Iceland Prime Minister Katrn Jakobsdottir has revealed that the experience of Qatar in defending its national security against cyber-attacks was discussed last Wednesday at 29th Nato summit in Brussels.
In remarks to a Qatar-based Arabic daily published yesterday, Jakobsdottir underlined that “cybersecurity is a very big challenge for us and we are meeting to discuss ways to protect our people from direct targeting through social networks and Internet websites, and ways to secure our government and private facilities and sovereigns,” from espionage, snooping and exploiting information to guide wars and attacks against our countries, as happened with Qatar, when its news agency official (QNA) website was hacked in May 2017. “This was exploited to launch the biggest political crisis in the Gulf region, the perpetrators of the crime were still exploiting it locally, regionally and internationally against Qatar, and also exploiting it to distort its image and reputation through “hackers and electronic flies” and had created an electronic war with rumours that fuel popular strife. This is dangerous, very dangerous,” she warned, noting that the threat to any country is not only military. “The risks are not only terrorist, but cybersecurity is as important as the war against terrorism and the protection of allied countries from colonial ambitions, the protection of consciousness, facilities and institutions and the protection of the minds of the masses is a very important goal. “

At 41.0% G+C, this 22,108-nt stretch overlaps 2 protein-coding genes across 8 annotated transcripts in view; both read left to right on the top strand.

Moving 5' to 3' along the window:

The Iceland PM said that the Nato summit had discussed ways to prosecute pirates and manipulators of state security through “cyber-attacks” and armies of what is known as “electronic flies”.
“We are all studying with the participation of Qatar on the basis of its recent experience - how to protect the member countries and participants of the dangers of the Internet, and how to prosecute and confront the manipulators and conspirators to stop such attacks and serious threats that almost caused a military campaign of hostility against a country like Qatar, and almost led to major political crises in Germany, France, Spain, Iceland and many countries,” she added.
“We are now facing a major challenge, and we all have to work against Internet wars, rumours and the dangers of directing the masses. We are required to protect our citizens from the dangers of polarising extremist organisations and catching them online. We will do it, along with distinguished allies such as Qatar, which certainly has an important experience to put forward and benefit from to secure our future states,” she noted.
Source: Gulf Times